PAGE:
In August 2021, a woman was waiting in line for the Cedar Point Top Thrill Dragster roller coaster when she was struck in the head by a piece of metal that detached from the ride.
A forty-four-year-old woman in Michigan suffered a brain injury after being struck in the head by an “L-shaped” bracket that detached from the 420-foot ride, the second-tallest roller coaster in the world. The piece of metal was about the size of an adult male’s hand.
The incident is being investigated by the Ohio Department of Agriculture Division of Amusement Ride Safety & Fairs. According to David Miran, the ODA’s chief of amusement rides, the bracket is attached by a bolt and is supposed to hover just over the track. It is part of a series of sensors that keeps tabs on the coaster as it goes over a 420-foot hill in 17 seconds. The ride goes from a standstill to 120 mph in 3.8 seconds.
During the Cedar Point coaster’s descent, the bracket came in contact with the track and was ripped off, striking the woman while she was waiting in line.
The ride remains closed while the investigation continues and will not reopen this year.
The ride passed its last inspection, on May 24, 2021, and no major issues were found. Inspectors recommended hydraulic upgrades, a hydraulic propulsion upgrade, a lap bar cylinder creep test, and repairs to one car’s lap bar. The upgrades were completed and the ride was ruled compliant on May 15.
Common Causes of Amusement Park Injuries
While the risk of suffering an injury at an amusement is low, Ohio amusement parks like Cedar Point have paid millions of dollars in compensation over the years.
Common causes of amusement park injuries include:
- Mechanical problems such as snapped cables, failed brakes, or malfunctioning restraints
- Structural failures when a part comes loose from the ride
- Operator error due to failure to deploy safety equipment or properly restrain guests, or abrupt stops
- Collisions with other vehicles, tracks, walls, structures, or guests
- Ejection of a guest from a ride
- Poor ride design
Sometimes a guest is partially responsible for causing their own injuries. This may be because the guest disobeyed height or weight warnings, health warnings, or other safety warnings, or tried to ride while intoxicated.
Holding a Theme Park Liable for Injuries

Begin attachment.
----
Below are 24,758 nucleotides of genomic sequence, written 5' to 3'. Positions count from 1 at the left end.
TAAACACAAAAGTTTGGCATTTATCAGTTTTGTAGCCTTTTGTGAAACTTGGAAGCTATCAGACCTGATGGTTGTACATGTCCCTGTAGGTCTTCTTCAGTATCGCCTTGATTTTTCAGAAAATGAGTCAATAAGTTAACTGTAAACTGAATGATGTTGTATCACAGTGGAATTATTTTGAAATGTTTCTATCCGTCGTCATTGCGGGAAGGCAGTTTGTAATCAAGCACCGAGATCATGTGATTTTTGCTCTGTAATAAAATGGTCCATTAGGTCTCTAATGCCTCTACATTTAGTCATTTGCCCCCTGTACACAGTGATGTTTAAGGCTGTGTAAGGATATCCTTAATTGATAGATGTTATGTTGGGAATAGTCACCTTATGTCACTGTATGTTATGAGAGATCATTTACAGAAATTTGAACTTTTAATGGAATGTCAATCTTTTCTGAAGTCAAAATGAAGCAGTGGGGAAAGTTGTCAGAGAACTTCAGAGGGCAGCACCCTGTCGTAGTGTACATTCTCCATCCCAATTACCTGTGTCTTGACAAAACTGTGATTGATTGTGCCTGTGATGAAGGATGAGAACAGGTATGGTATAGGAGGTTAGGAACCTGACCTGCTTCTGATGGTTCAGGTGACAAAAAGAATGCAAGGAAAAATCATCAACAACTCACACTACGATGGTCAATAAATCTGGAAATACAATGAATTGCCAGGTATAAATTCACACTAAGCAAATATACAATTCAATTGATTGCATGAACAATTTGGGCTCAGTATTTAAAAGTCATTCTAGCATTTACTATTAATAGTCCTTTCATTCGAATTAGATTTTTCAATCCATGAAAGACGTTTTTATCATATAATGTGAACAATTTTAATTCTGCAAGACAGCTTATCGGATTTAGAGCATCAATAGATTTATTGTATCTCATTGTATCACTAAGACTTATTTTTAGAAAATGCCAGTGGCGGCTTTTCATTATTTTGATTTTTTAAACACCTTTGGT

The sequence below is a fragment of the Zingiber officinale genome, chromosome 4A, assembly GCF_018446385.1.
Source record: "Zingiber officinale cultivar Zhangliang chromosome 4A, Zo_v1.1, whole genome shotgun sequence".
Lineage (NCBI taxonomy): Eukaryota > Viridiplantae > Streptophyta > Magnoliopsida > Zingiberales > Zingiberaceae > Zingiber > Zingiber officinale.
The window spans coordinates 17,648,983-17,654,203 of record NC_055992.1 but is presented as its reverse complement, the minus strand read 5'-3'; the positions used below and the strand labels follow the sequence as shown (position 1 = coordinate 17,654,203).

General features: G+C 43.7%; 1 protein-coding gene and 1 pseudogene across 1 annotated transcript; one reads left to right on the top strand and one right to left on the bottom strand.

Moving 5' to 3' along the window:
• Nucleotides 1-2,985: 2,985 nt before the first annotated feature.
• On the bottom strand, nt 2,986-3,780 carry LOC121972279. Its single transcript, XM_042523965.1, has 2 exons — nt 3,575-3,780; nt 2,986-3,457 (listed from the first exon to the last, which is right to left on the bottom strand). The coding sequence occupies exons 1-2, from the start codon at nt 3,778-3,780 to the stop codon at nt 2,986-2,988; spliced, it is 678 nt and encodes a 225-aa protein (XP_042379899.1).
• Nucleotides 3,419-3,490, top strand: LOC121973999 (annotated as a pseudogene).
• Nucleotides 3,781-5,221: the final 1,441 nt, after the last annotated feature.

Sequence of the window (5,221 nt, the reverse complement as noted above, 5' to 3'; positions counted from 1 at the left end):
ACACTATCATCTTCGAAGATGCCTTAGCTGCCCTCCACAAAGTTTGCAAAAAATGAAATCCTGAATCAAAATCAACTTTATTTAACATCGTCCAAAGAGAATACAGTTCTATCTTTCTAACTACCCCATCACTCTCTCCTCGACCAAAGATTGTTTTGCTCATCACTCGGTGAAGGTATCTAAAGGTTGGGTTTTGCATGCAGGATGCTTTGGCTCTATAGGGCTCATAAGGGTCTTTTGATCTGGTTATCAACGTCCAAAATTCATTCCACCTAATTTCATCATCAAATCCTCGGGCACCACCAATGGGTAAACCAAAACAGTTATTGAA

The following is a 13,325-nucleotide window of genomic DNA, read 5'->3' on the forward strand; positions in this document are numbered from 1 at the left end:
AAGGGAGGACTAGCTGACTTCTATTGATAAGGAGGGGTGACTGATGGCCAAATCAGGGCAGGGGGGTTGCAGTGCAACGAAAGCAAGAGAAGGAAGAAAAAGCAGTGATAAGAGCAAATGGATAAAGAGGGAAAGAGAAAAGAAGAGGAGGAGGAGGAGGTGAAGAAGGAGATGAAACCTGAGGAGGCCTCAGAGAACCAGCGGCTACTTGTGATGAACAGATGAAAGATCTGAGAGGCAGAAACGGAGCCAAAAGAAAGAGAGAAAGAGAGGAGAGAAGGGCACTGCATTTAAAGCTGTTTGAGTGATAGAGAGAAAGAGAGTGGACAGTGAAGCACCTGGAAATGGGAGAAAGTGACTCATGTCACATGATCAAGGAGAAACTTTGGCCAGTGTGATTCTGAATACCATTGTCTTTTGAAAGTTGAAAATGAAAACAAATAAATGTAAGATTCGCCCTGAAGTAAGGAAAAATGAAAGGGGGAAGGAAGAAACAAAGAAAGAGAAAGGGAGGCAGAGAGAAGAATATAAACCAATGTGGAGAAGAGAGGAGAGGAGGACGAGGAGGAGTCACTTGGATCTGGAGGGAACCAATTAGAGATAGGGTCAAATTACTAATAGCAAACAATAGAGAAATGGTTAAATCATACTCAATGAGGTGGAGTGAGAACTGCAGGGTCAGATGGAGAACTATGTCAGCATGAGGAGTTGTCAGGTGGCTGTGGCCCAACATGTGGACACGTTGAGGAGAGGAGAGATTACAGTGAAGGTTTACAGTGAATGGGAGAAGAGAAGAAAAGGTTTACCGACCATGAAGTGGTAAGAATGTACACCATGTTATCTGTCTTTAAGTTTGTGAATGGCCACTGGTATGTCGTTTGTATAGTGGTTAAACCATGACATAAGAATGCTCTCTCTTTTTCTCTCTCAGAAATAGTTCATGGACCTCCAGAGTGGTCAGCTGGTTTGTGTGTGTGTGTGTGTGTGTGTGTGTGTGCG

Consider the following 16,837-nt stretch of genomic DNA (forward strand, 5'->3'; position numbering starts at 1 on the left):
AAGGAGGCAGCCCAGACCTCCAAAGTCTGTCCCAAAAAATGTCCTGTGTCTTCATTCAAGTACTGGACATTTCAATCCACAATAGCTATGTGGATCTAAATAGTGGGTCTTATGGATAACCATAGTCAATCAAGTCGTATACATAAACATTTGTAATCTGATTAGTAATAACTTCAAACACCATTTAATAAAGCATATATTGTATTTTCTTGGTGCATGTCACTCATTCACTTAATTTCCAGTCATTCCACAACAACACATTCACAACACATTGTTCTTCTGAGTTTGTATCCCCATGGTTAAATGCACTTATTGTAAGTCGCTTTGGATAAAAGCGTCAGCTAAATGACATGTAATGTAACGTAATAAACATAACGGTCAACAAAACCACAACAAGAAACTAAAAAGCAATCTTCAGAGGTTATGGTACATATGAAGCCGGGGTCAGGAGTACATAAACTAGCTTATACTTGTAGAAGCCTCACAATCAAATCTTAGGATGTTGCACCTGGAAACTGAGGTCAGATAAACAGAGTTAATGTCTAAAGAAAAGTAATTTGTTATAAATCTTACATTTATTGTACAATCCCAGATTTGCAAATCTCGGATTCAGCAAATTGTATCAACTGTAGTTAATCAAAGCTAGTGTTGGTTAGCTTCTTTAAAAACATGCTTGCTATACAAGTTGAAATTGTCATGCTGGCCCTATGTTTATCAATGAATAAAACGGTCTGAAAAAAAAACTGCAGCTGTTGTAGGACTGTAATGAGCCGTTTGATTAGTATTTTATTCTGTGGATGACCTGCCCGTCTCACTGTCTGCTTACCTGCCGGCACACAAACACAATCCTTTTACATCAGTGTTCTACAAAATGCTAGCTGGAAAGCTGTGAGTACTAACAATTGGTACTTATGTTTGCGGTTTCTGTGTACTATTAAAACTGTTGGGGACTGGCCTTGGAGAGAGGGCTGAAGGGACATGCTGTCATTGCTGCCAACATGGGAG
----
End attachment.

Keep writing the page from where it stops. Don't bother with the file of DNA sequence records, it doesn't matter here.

Under Ohio law, a theme park can be held liable for injuries a guest suffers on their property.
Negligence Per Se
If you can prove that the amusement park violated a regulation, the injured person can hold the park responsible under the legal doctrine of negligence per se.
Even if the park did not violate any regulation, an injury victim can still hold the park liable under traditional theories of negligence.
A guest who legally enters the park for entertainment purposes and suffers an injury has a good chance of holding the park responsible. As an invitee, the park has a duty to act with ordinary care to ensure the safety of the guest, and the park can be held liable for any hidden defects that cause injury. The question will be whether a “reasonable” amusement park operator would have repaired or warned users of the defect.
A guest who legally enters the park for entertainment purposes and suffers an injury, as was the case in this Cedar Point accident, has a good chance of holding the park responsible. As an invitee, the park has a duty to act with ordinary care to ensure the safety of the guest, and the park can be held liable for any hidden defects that cause injury. The question will be whether a “reasonable” amusement park operator would have repaired or warned users of the defect.
A guest who enters the park illegally or was injured in a restricted area of the park is treated as a trespasser. The park has a duty to refrain from willfully, wantonly, or recklessly causing harm and generally is not liable for negligence or injuries caused by a hidden defect.
A park can be held liable for failing to act with ordinary care, such as if it failed to maintain a ride in proper condition, failed to perform regular inspections, or did not provide guests with the proper instructions. A park can also be held liable for failing to properly train ride operators, failing to post signs warning guests of possible known risks, or improperly operating the ride.
If the ride was improperly designed, the park and the manufacturer of the ride may be liable under a theory of product liability. For example, if a lap bar unlatched during the operation of the ride or a structural defect caused an injury, both the manufacturer and the operator may be responsible.
To be successful, the injured person must show that there was a defect in the ride or that an alternative design would have prevented the injury from occurring.
Robenalt Law Fights for You
If you or someone you love was injured by an amusement park ride, you and your family may be entitled to compensation. The theme park accident injury attorneys at Robenalt Law can help. We have the experience, resources, and expertise to take on the defendants that caused your injuries and hold them accountable.